Blindness in Nigeria set to rise 40% — mostly preventable
5 October 2009
By 2020, 1.4 million Nigerians over age 40 will lose their sight, and
the vast majority of the causes are either preventable or treatable,
according to the Nigeria National Blindness and Visual Impairment Study
In the September issue of Investigative Ophthalmology and Visual
Science, the group shares the second half of the results of the
study, which examined almost 15,000 Nigerians over 40 between 2005 and
The goal of the study (Causes of Blindness and Visual Impairment
in Nigeria: The Nigeria National Blindness and Visual Impairment Survey)
was to help Nigeria create a plan for its participation in the World
Health Organization’s VISION 2020: The Right to Sight Initiative, which
is working globally to eliminate preventable blindness. The first half
of the study appeared in Investigative Ophthalmology earlier this year.
About 23% had some sort of visual impairment, and 4.2% were blind.
Cataracts were the most common cause of blindness, with glaucoma second.
Refractive errors (which cause nearsightedness, farsightedness and
astigmatisms) were frequently the cause of less serious visual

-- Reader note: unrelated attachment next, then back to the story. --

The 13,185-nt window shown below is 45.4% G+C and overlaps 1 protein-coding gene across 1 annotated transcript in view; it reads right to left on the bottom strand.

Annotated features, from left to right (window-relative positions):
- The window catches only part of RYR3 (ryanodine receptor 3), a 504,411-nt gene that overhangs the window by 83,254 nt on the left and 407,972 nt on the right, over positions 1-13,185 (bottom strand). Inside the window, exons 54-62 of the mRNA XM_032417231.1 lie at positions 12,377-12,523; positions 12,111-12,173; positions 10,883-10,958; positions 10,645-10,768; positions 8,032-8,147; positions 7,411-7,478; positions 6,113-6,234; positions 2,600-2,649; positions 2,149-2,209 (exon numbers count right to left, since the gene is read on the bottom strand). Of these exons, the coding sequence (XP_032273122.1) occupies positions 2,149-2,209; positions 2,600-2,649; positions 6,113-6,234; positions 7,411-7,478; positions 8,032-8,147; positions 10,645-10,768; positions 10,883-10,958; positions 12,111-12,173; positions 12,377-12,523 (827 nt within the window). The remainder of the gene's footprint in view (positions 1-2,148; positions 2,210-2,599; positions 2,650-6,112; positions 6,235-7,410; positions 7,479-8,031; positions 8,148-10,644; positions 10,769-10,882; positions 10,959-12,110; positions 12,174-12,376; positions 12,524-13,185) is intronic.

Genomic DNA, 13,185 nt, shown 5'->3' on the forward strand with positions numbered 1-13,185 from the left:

impairments. Other common treatable or preventable causes of visual
impairment included complications from diabetes, trachoma (a bacterial
infection of the eye) and the parasite onchocerciasis, which is
transmitted to humans through the bite of a black fly and is prevalent
“The high proportion of avoidable blindness … means that appropriate
and accessible refraction and surgical services need to be provided,”
the report states. “If priority attention is not given, the number of
blind and severely visually impaired adults in Nigeria will increase by
greater than 40 percent over the next decade.”
The study noted that groups that had less access to health care were
particularly vulnerable to preventable visual impairment.
According to the study, “The difference in the prevalence of vision
loss due to cataract between men and women, urban and rural areas, and
levels of education in Nigeria almost certainly reflects access to
services.” The authors recommended vision care plans that target women,
rural residents and the less educated.
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